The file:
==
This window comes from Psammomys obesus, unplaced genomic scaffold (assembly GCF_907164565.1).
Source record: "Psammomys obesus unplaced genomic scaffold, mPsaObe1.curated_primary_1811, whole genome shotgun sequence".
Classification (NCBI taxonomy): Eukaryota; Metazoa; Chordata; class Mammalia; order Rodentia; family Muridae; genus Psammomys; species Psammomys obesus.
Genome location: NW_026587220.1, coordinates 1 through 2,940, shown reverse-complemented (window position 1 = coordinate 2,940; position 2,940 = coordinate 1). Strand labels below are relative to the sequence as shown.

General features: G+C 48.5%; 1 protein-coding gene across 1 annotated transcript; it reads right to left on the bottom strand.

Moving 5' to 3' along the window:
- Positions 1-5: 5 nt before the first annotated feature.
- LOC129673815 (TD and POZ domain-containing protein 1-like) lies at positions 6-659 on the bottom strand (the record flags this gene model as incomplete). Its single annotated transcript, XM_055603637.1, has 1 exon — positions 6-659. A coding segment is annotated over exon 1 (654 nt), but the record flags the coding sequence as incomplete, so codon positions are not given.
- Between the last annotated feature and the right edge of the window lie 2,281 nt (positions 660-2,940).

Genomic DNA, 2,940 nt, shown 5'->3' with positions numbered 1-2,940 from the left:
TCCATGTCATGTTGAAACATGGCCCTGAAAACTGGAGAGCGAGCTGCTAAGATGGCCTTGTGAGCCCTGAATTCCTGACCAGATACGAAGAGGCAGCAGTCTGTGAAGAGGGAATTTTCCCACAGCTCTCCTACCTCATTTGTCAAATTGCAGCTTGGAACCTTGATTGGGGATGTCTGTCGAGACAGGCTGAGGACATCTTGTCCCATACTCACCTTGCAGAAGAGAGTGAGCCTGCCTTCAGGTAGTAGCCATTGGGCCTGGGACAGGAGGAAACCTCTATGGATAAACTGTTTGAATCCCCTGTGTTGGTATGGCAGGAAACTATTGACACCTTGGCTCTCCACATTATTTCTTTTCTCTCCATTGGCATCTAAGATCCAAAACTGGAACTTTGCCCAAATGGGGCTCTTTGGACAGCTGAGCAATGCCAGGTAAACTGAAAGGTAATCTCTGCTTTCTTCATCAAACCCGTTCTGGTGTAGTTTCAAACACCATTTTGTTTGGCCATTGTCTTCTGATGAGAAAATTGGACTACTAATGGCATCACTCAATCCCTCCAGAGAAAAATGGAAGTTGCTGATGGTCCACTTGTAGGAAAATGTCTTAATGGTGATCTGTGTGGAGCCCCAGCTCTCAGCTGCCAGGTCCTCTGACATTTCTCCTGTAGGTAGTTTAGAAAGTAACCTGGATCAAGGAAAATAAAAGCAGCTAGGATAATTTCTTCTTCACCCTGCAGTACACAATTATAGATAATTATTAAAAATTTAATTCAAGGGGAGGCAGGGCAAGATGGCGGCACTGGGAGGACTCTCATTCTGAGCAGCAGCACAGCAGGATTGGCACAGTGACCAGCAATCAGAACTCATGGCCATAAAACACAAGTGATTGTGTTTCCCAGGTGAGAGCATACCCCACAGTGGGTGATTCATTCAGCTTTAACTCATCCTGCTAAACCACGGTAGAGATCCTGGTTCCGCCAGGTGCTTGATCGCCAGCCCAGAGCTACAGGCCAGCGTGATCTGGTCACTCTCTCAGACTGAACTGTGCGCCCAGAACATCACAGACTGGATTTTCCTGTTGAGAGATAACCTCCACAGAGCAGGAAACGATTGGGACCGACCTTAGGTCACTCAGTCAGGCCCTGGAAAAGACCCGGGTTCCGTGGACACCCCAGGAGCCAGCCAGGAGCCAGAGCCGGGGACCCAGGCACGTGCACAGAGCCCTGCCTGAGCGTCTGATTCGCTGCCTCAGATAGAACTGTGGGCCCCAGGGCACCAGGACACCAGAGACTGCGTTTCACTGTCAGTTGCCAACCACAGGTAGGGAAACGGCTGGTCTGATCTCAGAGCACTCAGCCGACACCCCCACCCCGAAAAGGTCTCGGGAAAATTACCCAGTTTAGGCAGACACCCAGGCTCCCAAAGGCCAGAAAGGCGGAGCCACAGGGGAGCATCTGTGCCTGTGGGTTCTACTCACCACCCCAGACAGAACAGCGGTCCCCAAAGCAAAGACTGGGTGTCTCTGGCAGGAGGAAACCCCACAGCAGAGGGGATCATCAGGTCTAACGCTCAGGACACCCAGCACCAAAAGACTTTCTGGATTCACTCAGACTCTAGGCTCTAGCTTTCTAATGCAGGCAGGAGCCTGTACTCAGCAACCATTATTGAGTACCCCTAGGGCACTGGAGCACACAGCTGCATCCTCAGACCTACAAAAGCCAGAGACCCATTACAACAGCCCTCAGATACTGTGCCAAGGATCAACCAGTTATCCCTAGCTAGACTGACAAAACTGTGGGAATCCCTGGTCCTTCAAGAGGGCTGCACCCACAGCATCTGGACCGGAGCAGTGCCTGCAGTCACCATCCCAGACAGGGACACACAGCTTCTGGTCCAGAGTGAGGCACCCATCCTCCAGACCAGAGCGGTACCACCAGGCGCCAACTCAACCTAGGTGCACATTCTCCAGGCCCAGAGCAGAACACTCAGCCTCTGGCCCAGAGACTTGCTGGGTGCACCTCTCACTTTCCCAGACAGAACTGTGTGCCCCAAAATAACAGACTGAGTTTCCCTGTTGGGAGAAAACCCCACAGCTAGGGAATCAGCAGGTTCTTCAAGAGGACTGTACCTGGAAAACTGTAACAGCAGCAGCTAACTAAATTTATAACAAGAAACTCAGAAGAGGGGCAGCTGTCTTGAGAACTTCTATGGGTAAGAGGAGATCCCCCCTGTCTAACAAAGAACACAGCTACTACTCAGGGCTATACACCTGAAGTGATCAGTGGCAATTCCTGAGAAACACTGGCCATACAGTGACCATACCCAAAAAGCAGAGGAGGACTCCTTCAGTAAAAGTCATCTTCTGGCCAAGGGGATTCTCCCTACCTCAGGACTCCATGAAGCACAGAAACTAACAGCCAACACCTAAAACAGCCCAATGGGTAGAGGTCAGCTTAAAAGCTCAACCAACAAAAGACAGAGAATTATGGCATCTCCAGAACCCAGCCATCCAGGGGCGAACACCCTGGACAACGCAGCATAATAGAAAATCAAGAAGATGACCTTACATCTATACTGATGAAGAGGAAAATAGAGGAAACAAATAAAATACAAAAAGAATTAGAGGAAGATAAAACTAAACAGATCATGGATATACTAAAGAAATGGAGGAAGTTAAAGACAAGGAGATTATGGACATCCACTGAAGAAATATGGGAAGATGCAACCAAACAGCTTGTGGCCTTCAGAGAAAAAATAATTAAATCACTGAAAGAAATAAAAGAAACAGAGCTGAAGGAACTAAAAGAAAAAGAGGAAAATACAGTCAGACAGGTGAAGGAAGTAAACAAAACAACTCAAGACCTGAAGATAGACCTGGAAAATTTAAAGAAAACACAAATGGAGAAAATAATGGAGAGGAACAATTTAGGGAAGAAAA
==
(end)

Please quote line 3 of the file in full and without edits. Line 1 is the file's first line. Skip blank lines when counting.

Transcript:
Classification (NCBI taxonomy): Eukaryota; Metazoa; Chordata; class Mammalia; order Rodentia; family Muridae; genus Psammomys; species Psammomys obesus.